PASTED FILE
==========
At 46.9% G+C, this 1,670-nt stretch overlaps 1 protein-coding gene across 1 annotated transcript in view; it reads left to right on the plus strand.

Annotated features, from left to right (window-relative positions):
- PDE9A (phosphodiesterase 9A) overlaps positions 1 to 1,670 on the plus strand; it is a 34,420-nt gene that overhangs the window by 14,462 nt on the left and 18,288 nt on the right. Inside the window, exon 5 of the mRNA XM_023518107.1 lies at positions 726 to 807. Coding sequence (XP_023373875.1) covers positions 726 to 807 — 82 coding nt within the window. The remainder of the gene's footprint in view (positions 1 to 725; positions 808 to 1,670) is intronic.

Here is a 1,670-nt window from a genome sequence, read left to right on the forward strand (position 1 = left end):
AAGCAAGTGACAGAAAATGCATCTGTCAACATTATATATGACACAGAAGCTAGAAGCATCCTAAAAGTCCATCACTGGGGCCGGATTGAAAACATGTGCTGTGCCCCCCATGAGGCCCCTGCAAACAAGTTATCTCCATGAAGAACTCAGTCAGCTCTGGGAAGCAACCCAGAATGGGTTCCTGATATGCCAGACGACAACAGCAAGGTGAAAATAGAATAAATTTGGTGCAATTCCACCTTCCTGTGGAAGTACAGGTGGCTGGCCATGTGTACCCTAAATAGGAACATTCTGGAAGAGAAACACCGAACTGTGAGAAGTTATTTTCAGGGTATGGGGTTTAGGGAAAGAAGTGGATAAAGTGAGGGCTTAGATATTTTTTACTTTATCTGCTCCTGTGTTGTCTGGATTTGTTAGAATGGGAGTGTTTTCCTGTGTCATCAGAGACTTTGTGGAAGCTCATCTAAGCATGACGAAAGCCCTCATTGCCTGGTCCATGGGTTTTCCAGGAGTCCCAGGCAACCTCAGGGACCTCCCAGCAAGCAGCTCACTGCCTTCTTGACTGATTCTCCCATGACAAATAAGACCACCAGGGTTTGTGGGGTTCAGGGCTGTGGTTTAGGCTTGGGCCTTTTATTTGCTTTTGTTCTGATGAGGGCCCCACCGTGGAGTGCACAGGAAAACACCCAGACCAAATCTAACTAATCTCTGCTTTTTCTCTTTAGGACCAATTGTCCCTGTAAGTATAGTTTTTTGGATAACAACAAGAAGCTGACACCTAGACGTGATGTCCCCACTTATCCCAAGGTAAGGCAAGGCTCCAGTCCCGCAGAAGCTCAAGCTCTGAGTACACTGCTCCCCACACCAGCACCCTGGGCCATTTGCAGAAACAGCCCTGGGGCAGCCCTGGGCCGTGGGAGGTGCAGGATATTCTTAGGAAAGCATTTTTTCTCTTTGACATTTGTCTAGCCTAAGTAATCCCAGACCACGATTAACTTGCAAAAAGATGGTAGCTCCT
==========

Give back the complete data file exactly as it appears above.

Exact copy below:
At 46.9% G+C, this 1,670-nt stretch overlaps 1 protein-coding gene across 1 annotated transcript in view; it reads left to right on the plus strand.

Annotated features, from left to right (window-relative positions):
- PDE9A (phosphodiesterase 9A) overlaps positions 1 to 1,670 on the plus strand; it is a 34,420-nt gene that overhangs the window by 14,462 nt on the left and 18,288 nt on the right. Inside the window, exon 5 of the mRNA XM_023518107.1 lies at positions 726 to 807. Coding sequence (XP_023373875.1) covers positions 726 to 807 — 82 coding nt within the window. The remainder of the gene's footprint in view (positions 1 to 725; positions 808 to 1,670) is intronic.

Here is a 1,670-nt window from a genome sequence, read left to right on the forward strand (position 1 = left end):
AAGCAAGTGACAGAAAATGCATCTGTCAACATTATATATGACACAGAAGCTAGAAGCATCCTAAAAGTCCATCACTGGGGCCGGATTGAAAACATGTGCTGTGCCCCCCATGAGGCCCCTGCAAACAAGTTATCTCCATGAAGAACTCAGTCAGCTCTGGGAAGCAACCCAGAATGGGTTCCTGATATGCCAGACGACAACAGCAAGGTGAAAATAGAATAAATTTGGTGCAATTCCACCTTCCTGTGGAAGTACAGGTGGCTGGCCATGTGTACCCTAAATAGGAACATTCTGGAAGAGAAACACCGAACTGTGAGAAGTTATTTTCAGGGTATGGGGTTTAGGGAAAGAAGTGGATAAAGTGAGGGCTTAGATATTTTTTACTTTATCTGCTCCTGTGTTGTCTGGATTTGTTAGAATGGGAGTGTTTTCCTGTGTCATCAGAGACTTTGTGGAAGCTCATCTAAGCATGACGAAAGCCCTCATTGCCTGGTCCATGGGTTTTCCAGGAGTCCCAGGCAACCTCAGGGACCTCCCAGCAAGCAGCTCACTGCCTTCTTGACTGATTCTCCCATGACAAATAAGACCACCAGGGTTTGTGGGGTTCAGGGCTGTGGTTTAGGCTTGGGCCTTTTATTTGCTTTTGTTCTGATGAGGGCCCCACCGTGGAGTGCACAGGAAAACACCCAGACCAAATCTAACTAATCTCTGCTTTTTCTCTTTAGGACCAATTGTCCCTGTAAGTATAGTTTTTTGGATAACAACAAGAAGCTGACACCTAGACGTGATGTCCCCACTTATCCCAAGGTAAGGCAAGGCTCCAGTCCCGCAGAAGCTCAAGCTCTGAGTACACTGCTCCCCACACCAGCACCCTGGGCCATTTGCAGAAACAGCCCTGGGGCAGCCCTGGGCCGTGGGAGGTGCAGGATATTCTTAGGAAAGCATTTTTTCTCTTTGACATTTGTCTAGCCTAAGTAATCCCAGACCACGATTAACTTGCAAAAAGATGGTAGCTCCT